Santa Rosa dancer paying it forward

Some people find success through hard work, others get lucky breaks, but Victor Temple, dancer, teacher and director of Santa Rosa's New World Ballet school, has done both.|

Some people rise in their chosen professions through hard work, and others get some lucky breaks, but Victor Temple, dancer, teacher and director of Santa Rosa’s New World Ballet school, has done both.

From a humble start, he became a professional dancer with the famed Dance Theatre of Harlem and a later a choreographer, traveling throughout China. He now hopes to pass on the passion for dance to his students in Sonoma County.

Temple, 44, was born in rural Alabama in 1970 and brought up in Chicago, discovering his love of dancing on the city streets while still a young boy. And that’s when he had his first remarkable stroke of good fortune.

“While I was break dancing, there was a famous ballerina who saw me. Her name was Sonia Arova,” Temple recalled.

The young Temple couldn’t have known it then, but Dame Sonia Arova was a legend in the dance world. Born in Bulgaria and trained in Paris, she became an international star and an early partner of Rudolf Nureyev, then went on to become artistic director of several ballet companies.

“She saw me dancing and told me that I should continue dancing, and that I should start in classical ballet,” Temple said. “She was the first one who urged me to do it. When I first started ballet, I was 11, and I really started to get into it around 12 or 13.”

With a touch of humor and humility, Temple added that his early motives weren’t purely artistic. At a junior high school track team practice, a couple of young female dancers urged him to study dance.

“They told me I’d be a better athlete if I studied ballet, because of my legs trailing over the hurdles,” he said.

“These girls were gorgeous. They could have told me anything, and I would have done it.”

But as soon as he entered the dance world, the young Temple’s priorities began to change.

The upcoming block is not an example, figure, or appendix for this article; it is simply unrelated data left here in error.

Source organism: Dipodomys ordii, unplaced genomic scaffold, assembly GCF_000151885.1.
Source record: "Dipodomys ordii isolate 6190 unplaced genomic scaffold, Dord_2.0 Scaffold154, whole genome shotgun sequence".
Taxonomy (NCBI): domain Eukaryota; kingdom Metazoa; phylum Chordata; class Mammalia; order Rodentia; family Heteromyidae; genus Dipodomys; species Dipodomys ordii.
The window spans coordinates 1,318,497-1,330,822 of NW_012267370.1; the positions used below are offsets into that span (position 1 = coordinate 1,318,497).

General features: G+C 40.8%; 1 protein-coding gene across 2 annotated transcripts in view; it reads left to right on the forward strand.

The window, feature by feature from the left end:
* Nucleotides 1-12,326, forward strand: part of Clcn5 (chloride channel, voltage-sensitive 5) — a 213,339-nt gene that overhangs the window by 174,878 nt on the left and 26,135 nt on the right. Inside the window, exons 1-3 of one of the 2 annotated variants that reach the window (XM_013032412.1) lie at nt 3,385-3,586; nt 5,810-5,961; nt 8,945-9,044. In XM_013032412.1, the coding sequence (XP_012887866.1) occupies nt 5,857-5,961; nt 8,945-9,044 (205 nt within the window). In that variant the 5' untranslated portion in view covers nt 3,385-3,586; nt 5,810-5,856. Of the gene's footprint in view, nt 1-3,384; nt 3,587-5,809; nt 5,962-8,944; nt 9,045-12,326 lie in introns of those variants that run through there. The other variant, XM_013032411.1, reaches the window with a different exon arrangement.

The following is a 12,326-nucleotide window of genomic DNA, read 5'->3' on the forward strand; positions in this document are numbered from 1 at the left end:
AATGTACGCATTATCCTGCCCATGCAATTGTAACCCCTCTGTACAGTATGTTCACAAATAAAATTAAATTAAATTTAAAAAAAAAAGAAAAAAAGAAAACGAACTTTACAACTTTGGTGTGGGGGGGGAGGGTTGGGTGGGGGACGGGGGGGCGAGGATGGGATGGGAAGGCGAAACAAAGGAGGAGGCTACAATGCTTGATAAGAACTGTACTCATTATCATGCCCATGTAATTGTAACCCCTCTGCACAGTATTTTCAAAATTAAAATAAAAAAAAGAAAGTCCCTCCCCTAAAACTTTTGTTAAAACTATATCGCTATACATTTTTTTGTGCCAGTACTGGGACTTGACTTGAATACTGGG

“I fell in love with classical ballet and saw that the discipline was a real challenge. The girls were no longer my main focus. I saw my grades go up,” he said.

Temple worked hard to get himself accepted into the Chicago City Ballet School, and then his famous fan gave him another boost.

“That’s when I saw Sonia Arova again, and she said, ‘This young man is going to go places,’” Temple remembered. “So I stuck with it, and later she urged me to audition for the Dance Theatre of Harlem summer program.”

Accepted in his early teens, Temple attended the program several summers before he was asked to attend the company’s ballet school full-time. After two years of studying, he joined the company and was with the Dance Theatre of Harlem for four years.

“Then I went out and danced for other companies, and I had a chance to choreograph a section of a ballet,” Temple said. Once again, a door opened.

“Someone from the Central Ballet of China saw that ballet and asked me to come to China to choreograph and teach contemporary ballet and hip hop,” he said.

“What was supposed to be three weeks ended up being four years.”

During that time, Temple won a gold medal in an Asian choreography competition and later choreographed part of the opening ceremony for the unification of Hong Kong and China.

Finally, homesick for America, he returned and connected with a former Dance Theatre of Harlem dancer who had become artistic director of the Oakland Ballet. He performed there for the next three years.

About the same time, Dame Arova came into his life one last time. Learning of her death in 2001, Temple phoned her husband, Thor Sutowski, to express sorrow over her death and gratitude for Arova’s faith in him.

“Her husband asked me to just pay it forward,” Temple said. “No one wanted anything from me. They wanted to do the same thing for others, so that has been my mission since then.”

While with the Oakland Ballet, Temple made a guest appearance with the New World Ballet in Arcata, and when the director there retired in 2005, Temple took over the company. In 2012, he moved it to northwest Santa Rosa.

“Now established in Santa Rosa, the New World Ballet company is a high-caliber, professional dance studio that has raised the bar for the entire region,” said Tara Thompson, arts coordinator for the City of Santa Rosa.

For Temple, the ballet school - with 75 students ages 3 and older - is a chance to keep passing along the mentoring and training that fostered his career.

“Our whole foundation is classical. Everything is Russian-based. We do a lot of contemporary dance and hip hop, and some jazz, but everything has a ballet basis,” he said.

Several of Temple’s students have been accepted into the same Dance Theatre of Harlem summer training program he once attended, but Temple views the pursuit of a professional career in dance as secondary.

“If a child can make it through one full year of ballet class, with all of the discipline that’s required,” he said, “grades definitely will go up.”

New World Ballet students will dance to Camille Saint-Saëns’ “Carnival of the Animals” and other works at 7 p.m. Friday and Saturday, June 19-20, at the Kids Street Theater, 709 Davis St., Santa Rosa. Admission: $10-$20. For more information:,

You can reach staff writer Dan Taylor at 521-5243 or

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